Since ~50-85% of all drug targets for the next decade are membrane-bound proteins, this important class of biological macromolecule lends itself to non-native uses as sensors, detectors and control devices.

Photoreceptor proteins can be used as light detectors and nanometer-scale photoswitches.

Small molecule-activated receptors can be employed to detect small molecules such as hormones or drugs and can act as signal amplifiers.

Membrane proteins have many bionanotechnological advantages, including: (sub)-nanometer scale, single molecule application, very high chemical and biological specificity, fast response times, and exceptionally high efficiency.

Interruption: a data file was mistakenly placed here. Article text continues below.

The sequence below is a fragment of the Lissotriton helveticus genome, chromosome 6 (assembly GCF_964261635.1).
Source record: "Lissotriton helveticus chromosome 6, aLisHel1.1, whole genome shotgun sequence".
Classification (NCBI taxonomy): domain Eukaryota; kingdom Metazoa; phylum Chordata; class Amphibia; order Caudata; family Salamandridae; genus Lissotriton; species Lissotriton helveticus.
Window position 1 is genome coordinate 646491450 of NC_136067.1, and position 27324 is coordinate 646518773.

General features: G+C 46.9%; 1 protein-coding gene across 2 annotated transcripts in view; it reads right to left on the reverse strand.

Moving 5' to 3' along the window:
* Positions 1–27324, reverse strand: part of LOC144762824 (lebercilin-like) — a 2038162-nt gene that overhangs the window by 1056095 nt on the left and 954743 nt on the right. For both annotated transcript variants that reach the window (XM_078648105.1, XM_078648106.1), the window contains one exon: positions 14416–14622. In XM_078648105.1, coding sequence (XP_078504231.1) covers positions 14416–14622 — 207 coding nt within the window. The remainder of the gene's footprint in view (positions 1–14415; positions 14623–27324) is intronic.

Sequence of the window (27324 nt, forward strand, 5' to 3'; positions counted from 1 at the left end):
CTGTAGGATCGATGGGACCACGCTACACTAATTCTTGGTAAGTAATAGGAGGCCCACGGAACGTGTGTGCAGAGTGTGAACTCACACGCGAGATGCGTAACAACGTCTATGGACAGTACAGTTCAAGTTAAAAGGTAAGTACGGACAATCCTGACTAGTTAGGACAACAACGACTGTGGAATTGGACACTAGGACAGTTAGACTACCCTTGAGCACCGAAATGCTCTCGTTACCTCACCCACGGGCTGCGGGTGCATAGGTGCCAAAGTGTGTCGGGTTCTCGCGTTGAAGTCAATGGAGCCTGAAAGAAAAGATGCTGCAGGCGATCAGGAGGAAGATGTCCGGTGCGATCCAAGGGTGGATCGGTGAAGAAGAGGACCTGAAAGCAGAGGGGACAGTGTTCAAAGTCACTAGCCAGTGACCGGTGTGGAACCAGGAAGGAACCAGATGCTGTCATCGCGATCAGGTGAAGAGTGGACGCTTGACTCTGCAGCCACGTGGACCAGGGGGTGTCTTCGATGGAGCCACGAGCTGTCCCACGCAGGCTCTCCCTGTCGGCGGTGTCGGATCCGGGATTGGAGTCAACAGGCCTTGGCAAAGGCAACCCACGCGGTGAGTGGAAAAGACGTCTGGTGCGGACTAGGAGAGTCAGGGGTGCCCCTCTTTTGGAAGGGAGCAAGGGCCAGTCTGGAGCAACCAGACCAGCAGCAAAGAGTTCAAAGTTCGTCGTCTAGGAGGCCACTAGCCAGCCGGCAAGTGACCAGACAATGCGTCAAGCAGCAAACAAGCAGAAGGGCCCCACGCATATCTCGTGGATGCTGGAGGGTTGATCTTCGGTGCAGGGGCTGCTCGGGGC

We are investigating the functional mechanism of these membrane proteins, modulation with small molecule modulators and protein­lipid interactions on an atomic level. These studies serve as a basis for the design of novel functional units and membrane proteins with new functions. A series of techniques such as NMR spectroscopy, molecular dynamics simulations, and bilayer recordings, supported by solid phase peptide synthesis and expression is used in our laboratories. The projects are supported by the Bionanotechnology IRC which is based on funding from the BBSRC.

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